NEW YORK/LONDON (Reuters) – As Russia teeters on the brink of a historic default, foreign investors in the country’s debt have few palatable options to recover their money: bet on costly legal action, trust bilateral agreements will stand, or sit on their hands.
Foreign creditors would typically try to band together to negotiate, go to court or in some cases seek arbitration in cases of default, but Western sanctions in the wake of Moscow’s invasion of Ukraine and the peculiarities of Russian sovereign bonds make those options hard at the moment, lawyers said.
Some $40 billion of Russian sovereign debt issued in dollars and euros is outstanding, with about half of that held by foreigners. Under terms of most of that debt, Moscow must pay investors in the currency in which the bonds are denominated.
Western sanctions cut off Moscow’s access to some $300 billion in gold and foreign currency reserves it held in banks abroad. That means Moscow must either use whatever hard currency it has at home to pay investors, or default on its obligations.
Russia says it has the money and is willing to pay but cannot do so because of the sanctions imposed in response to what it calls a “special military operation” in Ukraine. It said it would use its own currency if it cannot pay in foreign currency until its reserves are unfrozen.
It has made a $649 million payment that was due on April 4 on two of its bonds in roubles rather than the dollars it was mandated to pay under the terms of the debt, a move a derivatives watchdog ruled a “potential failure to pay”.
Rating agencies have said Russia may be in default because the payment must be made in dollars or due to a perceived lack of willingness to repay, with S&P lowering its foreign currency ratings to “selective default”.
Once a 30-day grace period to the April 4 bond payments passes in early May, investors would have three options, said Dennis Hranitzky, head of sovereign litigation at law firm Quinn Emanuel.
They could wait and see what happens, take legal action against Russia in court, or seek arbitration under bilateral treaties that Russia has with dozens of countries, he said.
With the situation around sanctions changing as the war rages on, the first option is the most likely one, said Hranitzky and other lawyers who are in touch with bondholders.
“I don’t think we know enough about how this is going to unfold, we don’t know how long the war is going to last,” said Hranitzky.
The situation with Russia is unprecedented.
One lawyer said the closest historical parallels, where geopolitics are the main driving force in a potential default scenario, are when U.S. President Jimmy Carter cut off Iran’s oil sales and froze its assets abroad in response to the 1979 hostage crisis at the American embassy in Tehran, and when Britain encouraged banks to declare Argentina in default in the wake of the 1982 Falklands/Malvinas war.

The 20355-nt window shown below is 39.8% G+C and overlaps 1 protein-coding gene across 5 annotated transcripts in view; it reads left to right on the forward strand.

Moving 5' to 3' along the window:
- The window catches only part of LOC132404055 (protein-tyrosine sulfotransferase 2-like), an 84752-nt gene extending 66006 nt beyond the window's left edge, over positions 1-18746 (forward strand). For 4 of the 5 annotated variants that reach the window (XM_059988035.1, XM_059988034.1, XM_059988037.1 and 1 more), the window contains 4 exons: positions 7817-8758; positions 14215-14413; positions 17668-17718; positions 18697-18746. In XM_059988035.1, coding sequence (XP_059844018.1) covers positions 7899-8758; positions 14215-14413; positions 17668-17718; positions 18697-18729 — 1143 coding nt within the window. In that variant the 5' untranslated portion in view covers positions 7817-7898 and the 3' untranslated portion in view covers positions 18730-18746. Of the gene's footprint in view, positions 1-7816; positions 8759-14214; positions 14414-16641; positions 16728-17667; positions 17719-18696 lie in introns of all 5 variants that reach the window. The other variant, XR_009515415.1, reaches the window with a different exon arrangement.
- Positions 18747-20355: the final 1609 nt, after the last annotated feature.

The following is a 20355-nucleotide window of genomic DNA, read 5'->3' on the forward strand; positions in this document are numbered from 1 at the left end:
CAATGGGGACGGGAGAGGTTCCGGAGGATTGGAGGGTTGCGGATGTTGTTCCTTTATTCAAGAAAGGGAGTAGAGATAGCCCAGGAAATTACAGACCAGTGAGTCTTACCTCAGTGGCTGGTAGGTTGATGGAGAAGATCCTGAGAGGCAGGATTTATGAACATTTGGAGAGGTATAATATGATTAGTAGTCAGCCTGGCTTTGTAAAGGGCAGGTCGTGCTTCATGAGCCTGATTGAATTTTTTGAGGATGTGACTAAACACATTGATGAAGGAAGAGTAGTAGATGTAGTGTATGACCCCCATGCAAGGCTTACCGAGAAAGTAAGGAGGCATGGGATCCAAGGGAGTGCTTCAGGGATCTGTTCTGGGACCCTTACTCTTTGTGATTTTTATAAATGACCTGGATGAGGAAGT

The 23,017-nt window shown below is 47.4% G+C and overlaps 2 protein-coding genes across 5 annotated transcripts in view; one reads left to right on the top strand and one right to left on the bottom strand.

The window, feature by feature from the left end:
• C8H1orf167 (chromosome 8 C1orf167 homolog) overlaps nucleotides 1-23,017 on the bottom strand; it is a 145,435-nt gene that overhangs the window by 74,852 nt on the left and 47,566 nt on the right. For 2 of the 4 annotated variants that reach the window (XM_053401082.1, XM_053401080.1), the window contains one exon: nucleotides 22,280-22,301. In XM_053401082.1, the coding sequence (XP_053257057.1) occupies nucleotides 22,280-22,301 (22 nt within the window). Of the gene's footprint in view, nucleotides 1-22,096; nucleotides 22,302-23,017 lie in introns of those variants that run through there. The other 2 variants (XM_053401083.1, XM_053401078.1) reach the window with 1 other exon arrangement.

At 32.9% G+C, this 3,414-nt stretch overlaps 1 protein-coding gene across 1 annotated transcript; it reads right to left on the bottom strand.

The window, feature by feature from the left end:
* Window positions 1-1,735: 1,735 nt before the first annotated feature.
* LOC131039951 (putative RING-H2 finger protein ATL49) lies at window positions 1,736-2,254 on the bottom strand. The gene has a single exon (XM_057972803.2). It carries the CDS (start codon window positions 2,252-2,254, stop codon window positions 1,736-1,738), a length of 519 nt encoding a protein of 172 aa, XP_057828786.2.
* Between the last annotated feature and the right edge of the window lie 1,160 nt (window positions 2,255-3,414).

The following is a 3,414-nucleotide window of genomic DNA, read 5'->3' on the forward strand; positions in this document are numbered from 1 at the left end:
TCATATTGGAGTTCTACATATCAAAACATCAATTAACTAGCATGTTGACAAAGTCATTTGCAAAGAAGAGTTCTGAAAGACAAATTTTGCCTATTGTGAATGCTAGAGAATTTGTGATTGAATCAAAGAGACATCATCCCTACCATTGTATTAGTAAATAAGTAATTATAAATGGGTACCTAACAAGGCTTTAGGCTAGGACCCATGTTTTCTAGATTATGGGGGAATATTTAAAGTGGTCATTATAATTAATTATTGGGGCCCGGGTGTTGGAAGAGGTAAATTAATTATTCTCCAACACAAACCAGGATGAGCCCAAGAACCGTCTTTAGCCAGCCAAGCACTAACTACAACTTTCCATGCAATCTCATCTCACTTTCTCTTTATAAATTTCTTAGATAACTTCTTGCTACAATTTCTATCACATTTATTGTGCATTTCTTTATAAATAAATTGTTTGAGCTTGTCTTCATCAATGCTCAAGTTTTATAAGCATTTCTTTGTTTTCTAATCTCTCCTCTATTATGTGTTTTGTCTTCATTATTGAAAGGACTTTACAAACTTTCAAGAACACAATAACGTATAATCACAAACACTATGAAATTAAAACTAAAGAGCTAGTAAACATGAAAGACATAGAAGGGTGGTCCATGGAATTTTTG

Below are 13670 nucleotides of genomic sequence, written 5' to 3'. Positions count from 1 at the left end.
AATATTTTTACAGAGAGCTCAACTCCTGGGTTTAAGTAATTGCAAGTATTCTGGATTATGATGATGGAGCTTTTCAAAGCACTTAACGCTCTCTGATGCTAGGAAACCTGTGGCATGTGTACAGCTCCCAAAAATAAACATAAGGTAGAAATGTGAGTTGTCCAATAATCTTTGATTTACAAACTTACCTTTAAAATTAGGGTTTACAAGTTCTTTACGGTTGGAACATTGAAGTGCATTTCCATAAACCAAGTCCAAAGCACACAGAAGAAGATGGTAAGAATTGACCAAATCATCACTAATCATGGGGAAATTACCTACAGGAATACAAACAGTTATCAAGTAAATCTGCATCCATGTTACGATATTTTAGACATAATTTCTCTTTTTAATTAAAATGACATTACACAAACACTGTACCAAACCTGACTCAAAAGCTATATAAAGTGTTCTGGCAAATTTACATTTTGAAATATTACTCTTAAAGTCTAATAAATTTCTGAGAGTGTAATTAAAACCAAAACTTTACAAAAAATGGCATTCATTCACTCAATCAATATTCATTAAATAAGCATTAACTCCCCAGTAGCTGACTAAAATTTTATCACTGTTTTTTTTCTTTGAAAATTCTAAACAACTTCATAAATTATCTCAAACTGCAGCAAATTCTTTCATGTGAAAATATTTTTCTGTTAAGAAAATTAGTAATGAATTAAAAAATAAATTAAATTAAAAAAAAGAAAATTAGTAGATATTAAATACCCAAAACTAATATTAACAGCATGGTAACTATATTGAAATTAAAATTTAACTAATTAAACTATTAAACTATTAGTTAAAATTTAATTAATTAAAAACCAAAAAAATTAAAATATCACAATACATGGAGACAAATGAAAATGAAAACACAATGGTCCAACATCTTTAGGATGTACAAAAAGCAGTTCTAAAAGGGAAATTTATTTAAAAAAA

In both cases, the crisis eventually abated as did the political pressure, said veteran debt lawyer Lee Buchheit.
“It’s been 40 years since we have seen anything quite like this,” said Buchheit, who has worked on such sovereign debt restructurings as Greece and Argentina. “This is not a financial problem; it is a pure political one.”
Bondholders can try to take matters to court but this is often a costly and lengthy process aimed at either getting compensation or seizing assets. In the case of Russia, legal action will be even more fraught, the lawyers said.
For one, the contracts of the bonds in question do not define a jurisdiction in case of a dispute, which will make it more challenging for bondholders to decide on the venue they use to sue.
Lawyers also expect Moscow to mount a defense blaming sanctions for its inability to pay after Finance Minister Anton Siluanov said Russia would take legal action if the West forces it to default.
The bond contract is bound by English law, under which the argument of frustration of purpose could be made, meaning that Moscow could argue that it tried to pay but the West wouldn’t let it because of the sanctions.
“Russia is going to argue this,” said Mitu Gulati, a law professor at the University of Virginia and expert on debt restructurings. However, he expected Moscow would have limited success. “Yes, this is a war, but it is a war caused by Russia.”
Another option for investors would be to seek arbitration directly against Russia. An investor-state arbitration allows creditors from jurisdictions with bilateral investment treaties to bring claims and seek monetary damages and other relief directly against the state.
Russia has dozens of such treaties, including with most of the European Union, the United Kingdom and Canada, according to the United Nations Conference on Trade and Development.
An arbitration award like that could be enforced in U.S. courts, said Hranitzky, whose firm also represents Ukraine’s government in financial disputes with Russia.
“The nightmare scenario is that the situation in Ukraine is not resolved and sanctions remain in place for months, maybe longer,” Buchheit said.
(Reporting by Karin Strohecker and Rodrigo Campos; additional reporting by Jorgelina do Rosario; editing by Paritosh Bansal and Emelia Sithole-Matarise)